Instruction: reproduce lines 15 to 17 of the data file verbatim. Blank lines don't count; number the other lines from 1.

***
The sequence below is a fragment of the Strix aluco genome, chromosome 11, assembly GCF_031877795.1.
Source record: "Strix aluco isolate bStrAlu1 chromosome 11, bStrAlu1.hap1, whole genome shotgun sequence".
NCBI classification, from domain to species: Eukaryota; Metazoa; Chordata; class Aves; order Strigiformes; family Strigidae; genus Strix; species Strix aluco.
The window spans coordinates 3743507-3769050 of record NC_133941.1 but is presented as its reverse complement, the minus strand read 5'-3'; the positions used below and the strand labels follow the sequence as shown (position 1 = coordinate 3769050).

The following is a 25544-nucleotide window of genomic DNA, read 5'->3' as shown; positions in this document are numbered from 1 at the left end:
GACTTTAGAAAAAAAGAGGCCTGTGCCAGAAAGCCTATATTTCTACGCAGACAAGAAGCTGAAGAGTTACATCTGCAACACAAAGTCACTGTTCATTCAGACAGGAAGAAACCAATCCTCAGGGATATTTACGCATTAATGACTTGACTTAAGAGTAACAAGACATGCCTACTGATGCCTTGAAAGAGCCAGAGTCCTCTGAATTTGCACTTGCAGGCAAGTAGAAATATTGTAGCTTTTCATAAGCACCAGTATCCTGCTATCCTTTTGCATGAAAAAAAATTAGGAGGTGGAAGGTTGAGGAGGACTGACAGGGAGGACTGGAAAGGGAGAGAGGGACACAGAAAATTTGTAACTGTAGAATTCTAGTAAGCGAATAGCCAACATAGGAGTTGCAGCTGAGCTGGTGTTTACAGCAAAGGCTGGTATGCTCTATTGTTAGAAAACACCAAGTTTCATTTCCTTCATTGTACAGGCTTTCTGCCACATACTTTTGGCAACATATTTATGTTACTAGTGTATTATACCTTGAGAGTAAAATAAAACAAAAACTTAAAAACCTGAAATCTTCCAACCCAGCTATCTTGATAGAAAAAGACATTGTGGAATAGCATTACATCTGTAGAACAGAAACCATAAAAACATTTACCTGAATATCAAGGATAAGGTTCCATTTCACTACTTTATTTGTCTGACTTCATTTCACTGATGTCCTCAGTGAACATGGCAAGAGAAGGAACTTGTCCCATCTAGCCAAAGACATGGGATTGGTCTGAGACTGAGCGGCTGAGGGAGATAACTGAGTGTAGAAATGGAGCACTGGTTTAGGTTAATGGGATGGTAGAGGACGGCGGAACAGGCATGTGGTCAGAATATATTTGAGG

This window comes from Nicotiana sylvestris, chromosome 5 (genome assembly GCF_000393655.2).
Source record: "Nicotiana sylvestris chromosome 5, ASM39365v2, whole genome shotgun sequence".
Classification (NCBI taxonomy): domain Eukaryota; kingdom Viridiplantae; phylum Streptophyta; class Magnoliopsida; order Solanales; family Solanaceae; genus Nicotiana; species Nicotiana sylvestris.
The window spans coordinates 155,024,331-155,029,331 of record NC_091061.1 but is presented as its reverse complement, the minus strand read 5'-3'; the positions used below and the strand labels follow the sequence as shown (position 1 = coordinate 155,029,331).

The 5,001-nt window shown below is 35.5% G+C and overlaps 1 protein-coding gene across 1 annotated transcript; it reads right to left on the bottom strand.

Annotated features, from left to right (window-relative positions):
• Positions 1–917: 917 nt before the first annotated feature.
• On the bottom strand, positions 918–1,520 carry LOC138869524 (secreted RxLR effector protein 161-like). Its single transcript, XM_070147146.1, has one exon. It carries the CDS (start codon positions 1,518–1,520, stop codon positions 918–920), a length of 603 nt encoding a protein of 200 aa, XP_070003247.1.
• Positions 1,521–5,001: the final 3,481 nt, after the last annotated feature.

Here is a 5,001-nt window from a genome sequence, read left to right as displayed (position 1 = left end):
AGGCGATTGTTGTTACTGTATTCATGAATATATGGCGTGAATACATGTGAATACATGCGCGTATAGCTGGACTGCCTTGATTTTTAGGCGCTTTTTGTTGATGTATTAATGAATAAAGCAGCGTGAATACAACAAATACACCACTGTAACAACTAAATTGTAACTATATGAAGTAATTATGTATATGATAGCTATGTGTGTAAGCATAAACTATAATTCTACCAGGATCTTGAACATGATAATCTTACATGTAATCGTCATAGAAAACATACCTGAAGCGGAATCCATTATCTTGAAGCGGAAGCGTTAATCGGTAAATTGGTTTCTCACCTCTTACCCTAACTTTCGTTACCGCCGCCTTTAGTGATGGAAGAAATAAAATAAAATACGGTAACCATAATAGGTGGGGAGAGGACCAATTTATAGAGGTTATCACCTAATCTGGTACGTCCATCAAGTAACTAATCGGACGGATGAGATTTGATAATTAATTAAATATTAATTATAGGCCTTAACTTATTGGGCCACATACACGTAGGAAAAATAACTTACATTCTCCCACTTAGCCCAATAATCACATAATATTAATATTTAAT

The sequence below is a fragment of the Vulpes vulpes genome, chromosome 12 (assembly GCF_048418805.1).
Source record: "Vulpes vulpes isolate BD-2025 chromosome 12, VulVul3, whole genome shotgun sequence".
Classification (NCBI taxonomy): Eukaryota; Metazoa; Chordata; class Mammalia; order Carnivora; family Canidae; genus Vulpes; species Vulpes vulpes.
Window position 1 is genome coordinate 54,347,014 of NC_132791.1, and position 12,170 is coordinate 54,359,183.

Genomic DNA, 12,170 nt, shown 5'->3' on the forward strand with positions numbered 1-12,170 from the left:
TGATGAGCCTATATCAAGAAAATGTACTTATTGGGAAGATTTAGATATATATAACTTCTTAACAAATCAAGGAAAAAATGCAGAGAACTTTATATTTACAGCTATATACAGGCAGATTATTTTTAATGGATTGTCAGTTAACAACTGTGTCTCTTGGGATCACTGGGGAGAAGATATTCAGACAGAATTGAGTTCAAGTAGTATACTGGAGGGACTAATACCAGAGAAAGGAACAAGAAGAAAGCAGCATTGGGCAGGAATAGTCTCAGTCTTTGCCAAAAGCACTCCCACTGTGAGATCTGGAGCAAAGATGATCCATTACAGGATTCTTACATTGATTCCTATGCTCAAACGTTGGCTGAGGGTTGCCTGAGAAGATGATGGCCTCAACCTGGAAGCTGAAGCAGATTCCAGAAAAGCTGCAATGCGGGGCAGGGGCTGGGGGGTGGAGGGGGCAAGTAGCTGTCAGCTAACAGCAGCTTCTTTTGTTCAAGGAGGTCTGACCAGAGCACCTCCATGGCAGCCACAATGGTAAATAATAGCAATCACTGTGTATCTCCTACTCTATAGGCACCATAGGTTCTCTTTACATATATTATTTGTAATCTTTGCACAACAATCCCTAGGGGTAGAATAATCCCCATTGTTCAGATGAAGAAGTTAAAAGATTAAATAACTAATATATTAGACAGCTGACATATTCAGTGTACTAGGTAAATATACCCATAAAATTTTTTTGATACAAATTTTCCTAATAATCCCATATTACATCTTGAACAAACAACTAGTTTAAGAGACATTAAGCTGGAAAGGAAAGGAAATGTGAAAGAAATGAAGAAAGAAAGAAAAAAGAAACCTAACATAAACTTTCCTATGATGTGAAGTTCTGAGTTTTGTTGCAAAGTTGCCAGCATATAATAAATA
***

• Positions 1,521–5,001: the final 3,481 nt, after the last annotated feature.

Here is a 5,001-nt window from a genome sequence, read left to right as displayed (position 1 = left end):
AGGCGATTGTTGTTACTGTATTCATGAATATATGGCGTGAATACATGTGAATACATGCGCGTATAGCTGGACTGCCTTGATTTTTAGGCGCTTTTTGTTGATGTATTAATGAATAAAGCAGCGTGAATACAACAAATACACCACTGTAACAACTAAATTGTAACTATATGAAGTAATTATGTATATGATAGCTATGTGTGTAAGCATAAACTATAATTCTACCAGGATCTTGAACATGATAATCTTACATGTAATCGTCATAGAAAACATACCTGAAGCGGAATCCATTATCTTGAAGCGGAAGCGTTAATCGGTAAATTGGTTTCTCACCTCTTACCCTAACTTTCGTTACCGCCGCCTTTAGTGATGGAAGAAATAAAATAAAATACGGTAACCATAATAGGTGGGGAGAGGACCAATTTATAGAGGTTATCACCTAATCTGGTACGTCCATCAAGTAACTAATCGGACGGATGAGATTTGATAATTAATTAAATATTAATTATAGGCCTTAACTTATTGGGCCACATACACGTAGGAAAAATAACTTACATTCTCCCACTTAGCCCAATAATCACATAATATTAATATTTAAT